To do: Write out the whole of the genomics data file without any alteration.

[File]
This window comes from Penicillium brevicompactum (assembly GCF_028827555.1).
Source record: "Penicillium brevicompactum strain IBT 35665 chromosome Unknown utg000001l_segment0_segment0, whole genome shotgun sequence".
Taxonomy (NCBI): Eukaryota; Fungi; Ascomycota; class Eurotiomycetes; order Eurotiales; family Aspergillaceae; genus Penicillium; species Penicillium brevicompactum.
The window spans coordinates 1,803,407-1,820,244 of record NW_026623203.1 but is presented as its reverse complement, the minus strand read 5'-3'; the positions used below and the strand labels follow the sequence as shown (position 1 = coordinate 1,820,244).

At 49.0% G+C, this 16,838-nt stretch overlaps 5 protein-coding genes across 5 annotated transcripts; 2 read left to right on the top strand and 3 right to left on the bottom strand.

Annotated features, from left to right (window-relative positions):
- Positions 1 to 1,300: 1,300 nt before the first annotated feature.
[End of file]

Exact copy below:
This window comes from Penicillium brevicompactum (assembly GCF_028827555.1).
Source record: "Penicillium brevicompactum strain IBT 35665 chromosome Unknown utg000001l_segment0_segment0, whole genome shotgun sequence".
Taxonomy (NCBI): Eukaryota; Fungi; Ascomycota; class Eurotiomycetes; order Eurotiales; family Aspergillaceae; genus Penicillium; species Penicillium brevicompactum.
The window spans coordinates 1,803,407-1,820,244 of record NW_026623203.1 but is presented as its reverse complement, the minus strand read 5'-3'; the positions used below and the strand labels follow the sequence as shown (position 1 = coordinate 1,820,244).

At 49.0% G+C, this 16,838-nt stretch overlaps 5 protein-coding genes across 5 annotated transcripts; 2 read left to right on the top strand and 3 right to left on the bottom strand.

Annotated features, from left to right (window-relative positions):
- Positions 1 to 1,300: 1,300 nt before the first annotated feature.